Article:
IRI Consensus Plume: The mid-May Plume depicts temps at 0.0 degs as of 5/18 and are to slowly rise from here forward, to +0.4 in August and +0.7 in November and +0.8 in December hold there. See chart here - link. It looks like La Nina is fading out and a weak El Nino might develop. The CFSv2 is in the low end of that pack.
Atmospheric Coupling (Indicating the presence of El Nino in the atmosphere driven by the ocean):
Southern Oscillation Index (negative is good, positive bad) (6/2): The daily index was falling today at -4.57. The 30 day average was falling some at +2.74 suggesting the Inactive Phase of the MJO was steady. The 90 day average was falling some at 4.74 suggesting a neutral ENSO pattern was holding in the atmosphere biased towards La Nina. This is expected for a month or two more.
ESPI (like SOI but based on satellite confirmed precipitation. Positive and/or rising is good, negative and/or falling is bad): (6/21) Today the index was falling more at -0.89, down from -0.70 on 5/20 and -0.60 on 5/17, and the high of -0.36 on Fri (5/11) and -0.38 on Thurs (5/10), down from -0.35 on 4/26, but up from -1.02 on 4/5 and up from -1.13 on 3/27. The trend is upward but still less than the -0.33 reading in late Feb. That was was up from -1.11 on 1/29. The trend suggests La Nina is not gone, but fading steadily. Last years La Nina reached -1.94 on 11/2/16 and then fell to -2.20 on 6/28/17. It held pretty negative through Jan 2018. This index is a forerunner of what happens in the ocean by 2-3 months in developing El Nino and La Nina events. The goal is to have it rise to at least -0.5 before a significant change could be suggested.
Pacific Decadal Oscillation: The PDO is weakly positive, even though La Nina is in play.
Per NOAAs index recent values: April 2017=+0.53, May=+0.29, June=+0.21, July= -0.50, Aug= -0.62, Sept = -0.25, Oct= -0.61, Nov = -0.45, Dec= -0.13, Jan 2018=+0.29, Feb= -0.10, Mar= -0.51. This continues to look like the warm phase of the PDO, even with La Nina, because the warm PDO appears to be dampening the effects of La Nina. No consistently solid negative readings have occurred since Feb 2014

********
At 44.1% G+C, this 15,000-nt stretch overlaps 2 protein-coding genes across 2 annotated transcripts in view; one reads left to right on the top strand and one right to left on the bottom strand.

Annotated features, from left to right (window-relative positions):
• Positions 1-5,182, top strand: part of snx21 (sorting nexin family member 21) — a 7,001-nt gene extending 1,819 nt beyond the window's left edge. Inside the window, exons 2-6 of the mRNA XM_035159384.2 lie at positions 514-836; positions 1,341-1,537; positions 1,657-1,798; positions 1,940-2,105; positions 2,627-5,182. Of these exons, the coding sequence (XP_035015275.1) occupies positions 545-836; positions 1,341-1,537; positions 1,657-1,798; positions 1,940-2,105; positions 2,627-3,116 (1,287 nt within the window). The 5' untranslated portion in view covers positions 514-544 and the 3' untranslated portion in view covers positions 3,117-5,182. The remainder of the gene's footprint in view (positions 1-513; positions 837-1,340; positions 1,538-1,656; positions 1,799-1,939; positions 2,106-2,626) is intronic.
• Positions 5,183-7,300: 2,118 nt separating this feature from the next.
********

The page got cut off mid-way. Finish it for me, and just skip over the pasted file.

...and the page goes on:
The Washington/JISAO index (Jan-Dec): Jan 2017 = +0.77, Feb = +0.70, Mar = +0.74, April=+1.12, May=+0.88, June=+0.79, July=+0.10, Aug=+0.09, Sept = +0.32, Oct=+0.05, Nov = +0.15, Dec = +0.50, Jan +0.70. Feb +0.37, Mar = -0.05. No negative readings have occurred since Dec 2013
The PDO turned from a 16 year negative run (Jan 98-Feb 2014) in early 2014 and has been positive ever since (other than a few months of negative readings in Fall 2016, the result of a turn towards La Nina). Looking at the long term record, it is premature to conclude that we have in-fact turned from the negative phase (La Nina 'like') to the positive phase (El Nino 'like'), but the data strongly suggests that could be a possibility. By the time it is confirmed (4-5 years out), we will be well into it.
See imagery in the ENSO Powertool
External Reference Material: El Nino Southern Oscillation (ENSO), Madden Julian Oscillation (MJO), Pacific Decadal Oscillation (PDO), Southern Oscillation Index (SOI), Kelvin Wave
Add a STORMSURF Buoy Forecast to your Google Homepage. Click Here:
Then open your Google homepage, hit 'edit' button (top right near graph), and select your location
Stormsurf Video Surf Forecast for the week starting Sunday (6/3): https://www.youtube.com/watch?v=8JnFd77fWPM&feature=youtu.be&hd=1
For automatic notification of forecast updates, subscribe to the Stormsurf001 YouTube channel - just click the 'Subscribe' button below the video.
Stormsurf and Mavericks on HBO Sports with Bryant Gumbel https://www.youtube.com/watch?v=luQSYf5sKjQ
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Mavericks Invitational Pieces Featuring Stormsurf:
Time Zone Converter By popular demand we've built and easy to use time convert that transposes GMT time to whatever time zone you are located. It's ion left hand column on every page on the site near the link to the swell calculator.
Read all the latest news and happenings on our News Page here
Surf Height-Swell Height Correlation Table